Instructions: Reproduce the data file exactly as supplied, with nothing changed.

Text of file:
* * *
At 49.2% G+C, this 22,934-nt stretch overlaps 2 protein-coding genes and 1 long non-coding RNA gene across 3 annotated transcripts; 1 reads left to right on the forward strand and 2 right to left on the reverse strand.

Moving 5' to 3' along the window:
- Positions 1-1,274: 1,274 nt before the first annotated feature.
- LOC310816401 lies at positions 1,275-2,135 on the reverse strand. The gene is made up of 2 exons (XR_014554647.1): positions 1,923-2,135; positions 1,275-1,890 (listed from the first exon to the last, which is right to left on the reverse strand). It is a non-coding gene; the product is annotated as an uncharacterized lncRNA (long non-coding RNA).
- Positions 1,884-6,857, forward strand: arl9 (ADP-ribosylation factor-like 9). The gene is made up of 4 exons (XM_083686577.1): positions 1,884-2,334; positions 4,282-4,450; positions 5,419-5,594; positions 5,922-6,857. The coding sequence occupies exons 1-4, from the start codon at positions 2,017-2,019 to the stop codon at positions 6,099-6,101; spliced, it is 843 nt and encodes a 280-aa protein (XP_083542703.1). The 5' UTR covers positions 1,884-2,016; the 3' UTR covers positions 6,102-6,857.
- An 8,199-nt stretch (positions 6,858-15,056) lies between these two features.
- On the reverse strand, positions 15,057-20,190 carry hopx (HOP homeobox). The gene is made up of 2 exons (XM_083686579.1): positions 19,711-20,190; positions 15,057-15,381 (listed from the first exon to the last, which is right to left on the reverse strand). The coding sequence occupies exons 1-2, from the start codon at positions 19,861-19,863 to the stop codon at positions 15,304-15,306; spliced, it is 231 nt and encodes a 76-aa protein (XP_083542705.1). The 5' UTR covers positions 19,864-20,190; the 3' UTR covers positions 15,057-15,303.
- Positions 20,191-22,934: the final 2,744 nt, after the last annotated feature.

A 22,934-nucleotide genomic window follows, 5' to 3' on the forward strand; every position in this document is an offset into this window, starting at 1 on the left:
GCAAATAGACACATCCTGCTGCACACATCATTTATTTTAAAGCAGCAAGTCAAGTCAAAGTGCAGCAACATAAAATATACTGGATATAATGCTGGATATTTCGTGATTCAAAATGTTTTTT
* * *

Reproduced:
At 49.2% G+C, this 22,934-nt stretch overlaps 2 protein-coding genes and 1 long non-coding RNA gene across 3 annotated transcripts; 1 reads left to right on the forward strand and 2 right to left on the reverse strand.

Moving 5' to 3' along the window:
- Positions 1-1,274: 1,274 nt before the first annotated feature.
- LOC310816401 lies at positions 1,275-2,135 on the reverse strand. The gene is made up of 2 exons (XR_014554647.1): positions 1,923-2,135; positions 1,275-1,890 (listed from the first exon to the last, which is right to left on the reverse strand). It is a non-coding gene; the product is annotated as an uncharacterized lncRNA (long non-coding RNA).
- Positions 1,884-6,857, forward strand: arl9 (ADP-ribosylation factor-like 9). The gene is made up of 4 exons (XM_083686577.1): positions 1,884-2,334; positions 4,282-4,450; positions 5,419-5,594; positions 5,922-6,857. The coding sequence occupies exons 1-4, from the start codon at positions 2,017-2,019 to the stop codon at positions 6,099-6,101; spliced, it is 843 nt and encodes a 280-aa protein (XP_083542703.1). The 5' UTR covers positions 1,884-2,016; the 3' UTR covers positions 6,102-6,857.
- An 8,199-nt stretch (positions 6,858-15,056) lies between these two features.
- On the reverse strand, positions 15,057-20,190 carry hopx (HOP homeobox). The gene is made up of 2 exons (XM_083686579.1): positions 19,711-20,190; positions 15,057-15,381 (listed from the first exon to the last, which is right to left on the reverse strand). The coding sequence occupies exons 1-2, from the start codon at positions 19,861-19,863 to the stop codon at positions 15,304-15,306; spliced, it is 231 nt and encodes a 76-aa protein (XP_083542705.1). The 5' UTR covers positions 19,864-20,190; the 3' UTR covers positions 15,057-15,303.
- Positions 20,191-22,934: the final 2,744 nt, after the last annotated feature.

A 22,934-nucleotide genomic window follows, 5' to 3' on the forward strand; every position in this document is an offset into this window, starting at 1 on the left:
GCAAATAGACACATCCTGCTGCACACATCATTTATTTTAAAGCAGCAAGTCAAGTCAAAGTGCAGCAACATAAAATATACTGGATATAATGCTGGATATTTCGTGATTCAAAATGTTTTTT